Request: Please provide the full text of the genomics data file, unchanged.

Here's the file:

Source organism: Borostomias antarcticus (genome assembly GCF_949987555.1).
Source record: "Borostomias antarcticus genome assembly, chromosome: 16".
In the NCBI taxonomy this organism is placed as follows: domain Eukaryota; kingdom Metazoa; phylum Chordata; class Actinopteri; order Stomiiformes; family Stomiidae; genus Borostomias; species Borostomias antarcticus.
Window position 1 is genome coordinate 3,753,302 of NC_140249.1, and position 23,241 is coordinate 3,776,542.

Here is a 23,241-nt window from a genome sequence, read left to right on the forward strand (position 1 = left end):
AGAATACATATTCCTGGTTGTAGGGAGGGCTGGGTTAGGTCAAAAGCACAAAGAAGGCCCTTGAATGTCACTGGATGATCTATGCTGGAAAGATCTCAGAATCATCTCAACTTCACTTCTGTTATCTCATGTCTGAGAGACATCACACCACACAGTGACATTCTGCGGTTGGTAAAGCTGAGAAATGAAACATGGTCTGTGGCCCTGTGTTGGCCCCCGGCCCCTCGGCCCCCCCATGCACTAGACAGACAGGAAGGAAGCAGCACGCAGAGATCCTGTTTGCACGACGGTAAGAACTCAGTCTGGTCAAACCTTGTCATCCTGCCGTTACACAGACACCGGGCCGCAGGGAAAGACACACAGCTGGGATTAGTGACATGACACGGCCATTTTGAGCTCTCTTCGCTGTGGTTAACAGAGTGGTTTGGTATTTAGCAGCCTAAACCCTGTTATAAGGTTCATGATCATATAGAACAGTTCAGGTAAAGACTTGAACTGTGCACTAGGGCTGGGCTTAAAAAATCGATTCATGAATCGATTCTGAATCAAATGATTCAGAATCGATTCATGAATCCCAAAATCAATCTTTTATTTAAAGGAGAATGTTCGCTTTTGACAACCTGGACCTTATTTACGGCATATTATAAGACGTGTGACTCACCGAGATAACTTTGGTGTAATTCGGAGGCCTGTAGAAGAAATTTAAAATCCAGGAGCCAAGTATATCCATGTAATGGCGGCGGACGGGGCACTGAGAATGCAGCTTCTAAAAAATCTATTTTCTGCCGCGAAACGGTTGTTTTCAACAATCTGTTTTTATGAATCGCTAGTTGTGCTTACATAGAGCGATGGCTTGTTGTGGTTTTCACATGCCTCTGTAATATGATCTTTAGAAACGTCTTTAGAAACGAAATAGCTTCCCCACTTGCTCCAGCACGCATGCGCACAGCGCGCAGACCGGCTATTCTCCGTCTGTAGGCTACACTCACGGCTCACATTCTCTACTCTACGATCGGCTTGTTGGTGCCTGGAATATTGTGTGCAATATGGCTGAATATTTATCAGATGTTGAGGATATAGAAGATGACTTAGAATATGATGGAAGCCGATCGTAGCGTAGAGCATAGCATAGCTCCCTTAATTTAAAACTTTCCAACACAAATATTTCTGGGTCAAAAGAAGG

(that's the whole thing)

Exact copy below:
Source organism: Borostomias antarcticus (genome assembly GCF_949987555.1).
Source record: "Borostomias antarcticus genome assembly, chromosome: 16".
In the NCBI taxonomy this organism is placed as follows: domain Eukaryota; kingdom Metazoa; phylum Chordata; class Actinopteri; order Stomiiformes; family Stomiidae; genus Borostomias; species Borostomias antarcticus.
Window position 1 is genome coordinate 3,753,302 of NC_140249.1, and position 23,241 is coordinate 3,776,542.

Here is a 23,241-nt window from a genome sequence, read left to right on the forward strand (position 1 = left end):
AGAATACATATTCCTGGTTGTAGGGAGGGCTGGGTTAGGTCAAAAGCACAAAGAAGGCCCTTGAATGTCACTGGATGATCTATGCTGGAAAGATCTCAGAATCATCTCAACTTCACTTCTGTTATCTCATGTCTGAGAGACATCACACCACACAGTGACATTCTGCGGTTGGTAAAGCTGAGAAATGAAACATGGTCTGTGGCCCTGTGTTGGCCCCCGGCCCCTCGGCCCCCCCATGCACTAGACAGACAGGAAGGAAGCAGCACGCAGAGATCCTGTTTGCACGACGGTAAGAACTCAGTCTGGTCAAACCTTGTCATCCTGCCGTTACACAGACACCGGGCCGCAGGGAAAGACACACAGCTGGGATTAGTGACATGACACGGCCATTTTGAGCTCTCTTCGCTGTGGTTAACAGAGTGGTTTGGTATTTAGCAGCCTAAACCCTGTTATAAGGTTCATGATCATATAGAACAGTTCAGGTAAAGACTTGAACTGTGCACTAGGGCTGGGCTTAAAAAATCGATTCATGAATCGATTCTGAATCAAATGATTCAGAATCGATTCATGAATCCCAAAATCAATCTTTTATTTAAAGGAGAATGTTCGCTTTTGACAACCTGGACCTTATTTACGGCATATTATAAGACGTGTGACTCACCGAGATAACTTTGGTGTAATTCGGAGGCCTGTAGAAGAAATTTAAAATCCAGGAGCCAAGTATATCCATGTAATGGCGGCGGACGGGGCACTGAGAATGCAGCTTCTAAAAAATCTATTTTCTGCCGCGAAACGGTTGTTTTCAACAATCTGTTTTTATGAATCGCTAGTTGTGCTTACATAGAGCGATGGCTTGTTGTGGTTTTCACATGCCTCTGTAATATGATCTTTAGAAACGTCTTTAGAAACGAAATAGCTTCCCCACTTGCTCCAGCACGCATGCGCACAGCGCGCAGACCGGCTATTCTCCGTCTGTAGGCTACACTCACGGCTCACATTCTCTACTCTACGATCGGCTTGTTGGTGCCTGGAATATTGTGTGCAATATGGCTGAATATTTATCAGATGTTGAGGATATAGAAGATGACTTAGAATATGATGGAAGCCGATCGTAGCGTAGAGCATAGCATAGCTCCCTTAATTTAAAACTTTCCAACACAAATATTTCTGGGTCAAAAGAAGG